Many Palestinians are given enough food aid to sustain themselves but because they are unable to make enough money to feed themselves they remain in a state of dependency. This, the Report argues, is not a poverty of insufficiency but a poverty of disempowerment.

 

Small gains have been made and must continue to be made. The Report contends that is a correlation between the degree to which the Palestinian Authority has responsibility of the sector and the degree to which advancement has been made. The education and health care system are good examples of areas in which Palestinians, given a window of opportunity, have made progress. By contrast, the national economy has consistently weakened over the reporting period due to stringent control. Palestinian have no authority over their air space, territorial waters, natural resources, movement and the macro-economic instruments that enable economic autonomy

 

Dr. Fayyad said the report detailed the fragmentation and misery caused by the occupation to Palestinians, which continued to overwhelm efforts led by the Palestinian Authority and supported by the international community to bring about improvements in the occupied Palestinian territory. He said the failure to improve the human condition of Palestinians “was not a result of a lack of will on the part of the Palestinian Authority or lack of desire by the Palestinian community but as result of the occupation regime and its practices”.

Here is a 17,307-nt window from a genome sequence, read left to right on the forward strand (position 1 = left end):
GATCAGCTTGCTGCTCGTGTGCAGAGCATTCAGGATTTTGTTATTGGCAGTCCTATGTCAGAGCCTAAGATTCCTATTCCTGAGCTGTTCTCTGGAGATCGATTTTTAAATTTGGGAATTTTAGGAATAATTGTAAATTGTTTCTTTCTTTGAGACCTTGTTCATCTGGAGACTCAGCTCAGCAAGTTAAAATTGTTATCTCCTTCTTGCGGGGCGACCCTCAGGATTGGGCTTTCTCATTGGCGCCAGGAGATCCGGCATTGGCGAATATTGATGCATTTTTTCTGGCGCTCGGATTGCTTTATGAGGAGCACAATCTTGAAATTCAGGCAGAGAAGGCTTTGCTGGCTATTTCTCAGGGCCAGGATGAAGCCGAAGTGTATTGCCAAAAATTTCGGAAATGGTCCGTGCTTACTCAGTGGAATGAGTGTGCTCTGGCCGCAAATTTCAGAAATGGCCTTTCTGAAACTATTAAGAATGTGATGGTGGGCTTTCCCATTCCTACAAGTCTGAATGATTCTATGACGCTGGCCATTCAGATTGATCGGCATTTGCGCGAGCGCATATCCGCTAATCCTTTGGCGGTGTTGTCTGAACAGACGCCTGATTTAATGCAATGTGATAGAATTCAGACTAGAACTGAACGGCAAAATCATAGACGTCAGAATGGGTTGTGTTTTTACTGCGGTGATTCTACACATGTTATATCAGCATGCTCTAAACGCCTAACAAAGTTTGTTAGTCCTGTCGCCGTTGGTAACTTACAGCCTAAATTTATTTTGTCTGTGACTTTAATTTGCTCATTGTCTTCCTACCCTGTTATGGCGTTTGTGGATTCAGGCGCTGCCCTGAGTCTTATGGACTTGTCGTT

Territorial fragmentation and political polarization

Since 1967, the territorial breakup of the oPt has become gradually more pronounced. The Report argues that Israel’s systematic segregation of Palestinians communities into a series of fragmented archipelagos has had far reaching implications for Palestinian economic, social and cultural cohesion.

 

The authors of the report contend that the territorial fragmentation of the oPt has severely weakened the central authority and central institutions of governance of the Palestinian Authority and intensified internal Palestinian political polarization. The consequence has been an increase in political violence and the suppression of civil rights by the various authorities in the West Bank and Gaza Strip.